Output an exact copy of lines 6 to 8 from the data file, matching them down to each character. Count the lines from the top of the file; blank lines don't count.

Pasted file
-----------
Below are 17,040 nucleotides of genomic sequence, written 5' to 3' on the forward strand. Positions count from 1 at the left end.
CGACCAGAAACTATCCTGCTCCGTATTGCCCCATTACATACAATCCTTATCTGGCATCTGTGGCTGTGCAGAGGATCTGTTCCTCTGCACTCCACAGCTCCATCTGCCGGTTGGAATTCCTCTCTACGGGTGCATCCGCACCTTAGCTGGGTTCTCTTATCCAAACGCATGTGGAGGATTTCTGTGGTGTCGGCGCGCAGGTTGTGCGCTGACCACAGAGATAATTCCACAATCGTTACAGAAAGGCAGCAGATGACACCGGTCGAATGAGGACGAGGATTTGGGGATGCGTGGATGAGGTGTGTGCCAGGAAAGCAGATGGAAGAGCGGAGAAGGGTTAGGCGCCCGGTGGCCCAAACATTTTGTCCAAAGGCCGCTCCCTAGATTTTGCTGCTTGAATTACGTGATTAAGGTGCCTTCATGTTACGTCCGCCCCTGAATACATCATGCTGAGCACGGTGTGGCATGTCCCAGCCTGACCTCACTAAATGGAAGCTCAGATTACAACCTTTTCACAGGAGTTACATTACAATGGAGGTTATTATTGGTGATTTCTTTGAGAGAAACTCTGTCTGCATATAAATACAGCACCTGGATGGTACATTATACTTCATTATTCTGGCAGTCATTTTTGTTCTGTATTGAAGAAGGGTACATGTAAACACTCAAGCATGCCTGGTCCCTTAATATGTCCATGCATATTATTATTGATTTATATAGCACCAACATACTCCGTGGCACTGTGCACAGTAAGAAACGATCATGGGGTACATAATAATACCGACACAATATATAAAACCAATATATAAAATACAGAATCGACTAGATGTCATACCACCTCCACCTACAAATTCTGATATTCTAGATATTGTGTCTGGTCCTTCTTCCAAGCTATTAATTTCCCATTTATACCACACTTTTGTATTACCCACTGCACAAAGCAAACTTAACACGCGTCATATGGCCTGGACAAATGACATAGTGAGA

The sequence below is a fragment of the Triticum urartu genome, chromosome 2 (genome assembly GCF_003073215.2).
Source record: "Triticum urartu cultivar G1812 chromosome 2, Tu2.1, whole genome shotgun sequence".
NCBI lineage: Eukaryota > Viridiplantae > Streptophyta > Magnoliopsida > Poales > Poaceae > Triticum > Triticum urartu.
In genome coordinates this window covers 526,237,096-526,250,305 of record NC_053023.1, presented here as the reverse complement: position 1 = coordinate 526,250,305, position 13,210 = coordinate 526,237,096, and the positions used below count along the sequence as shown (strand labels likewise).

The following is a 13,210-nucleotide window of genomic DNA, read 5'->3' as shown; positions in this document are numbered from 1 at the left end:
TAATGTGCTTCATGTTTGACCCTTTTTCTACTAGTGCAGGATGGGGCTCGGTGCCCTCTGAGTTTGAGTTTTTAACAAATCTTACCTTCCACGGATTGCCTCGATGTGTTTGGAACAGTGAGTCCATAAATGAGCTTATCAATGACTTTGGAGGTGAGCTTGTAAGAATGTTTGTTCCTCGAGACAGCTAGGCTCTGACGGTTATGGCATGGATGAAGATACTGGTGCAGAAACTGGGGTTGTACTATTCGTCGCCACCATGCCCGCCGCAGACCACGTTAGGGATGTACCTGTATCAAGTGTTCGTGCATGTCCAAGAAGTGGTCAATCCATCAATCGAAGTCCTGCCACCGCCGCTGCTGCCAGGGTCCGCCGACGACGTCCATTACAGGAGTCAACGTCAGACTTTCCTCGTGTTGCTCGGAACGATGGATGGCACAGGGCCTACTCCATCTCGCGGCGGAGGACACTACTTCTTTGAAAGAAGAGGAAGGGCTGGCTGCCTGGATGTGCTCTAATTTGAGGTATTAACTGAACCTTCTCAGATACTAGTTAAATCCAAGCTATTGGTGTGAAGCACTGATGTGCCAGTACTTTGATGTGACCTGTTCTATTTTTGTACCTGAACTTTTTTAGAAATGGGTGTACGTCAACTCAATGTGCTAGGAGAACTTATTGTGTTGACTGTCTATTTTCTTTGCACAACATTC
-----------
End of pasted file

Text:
In genome coordinates this window covers 526,237,096-526,250,305 of record NC_053023.1, presented here as the reverse complement: position 1 = coordinate 526,250,305, position 13,210 = coordinate 526,237,096, and the positions used below count along the sequence as shown (strand labels likewise).

The following is a 13,210-nucleotide window of genomic DNA, read 5'->3' as shown; positions in this document are numbered from 1 at the left end:
TAATGTGCTTCATGTTTGACCCTTTTTCTACTAGTGCAGGATGGGGCTCGGTGCCCTCTGAGTTTGAGTTTTTAACAAATCTTACCTTCCACGGATTGCCTCGATGTGTTTGGAACAGTGAGTCCATAAATGAGCTTATCAATGACTTTGGAGGTGAGCTTGTAAGAATGTTTGTTCCTCGAGACAGCTAGGCTCTGACGGTTATGGCATGGATGAAGATACTGGTGCAGAAACTGGGGTTGTACTATTCGTCGCCACCATGCCCGCCGCAGACCACGTTAGGGATGTACCTGTATCAAGTGTTCGTGCATGTCCAAGAAGTGGTCAATCCATCAATCGAAGTCCTGCCACCGCCGCTGCTGCCAGGGTCCGCCGACGACGTCCATTACAGGAGTCAACGTCAGACTTTCCTCGTGTTGCTCGGAACGATGGATGGCACAGGGCCTACTCCATCTCGCGGCGGAGGACACTACTTCTTTGAAAGAAGAGGAAGGGCTGGCTGCCTGGATGTGCTCTAATTTGAGGTATTAACTGAACCTTCTCAGATACTAGTTAAATCCAAGCTATTGGTGTGAAGCACTGATGTGCCAGTACTTTGATGTGACCTGTTCTATTTTTGTACCTGAACTTTTTTAGAAATGGGTGTACGTCAACTCAATGTGCTAGGAGAACTTATTGTGTTGACTGTCTATTTTCTTTGCACAACATTC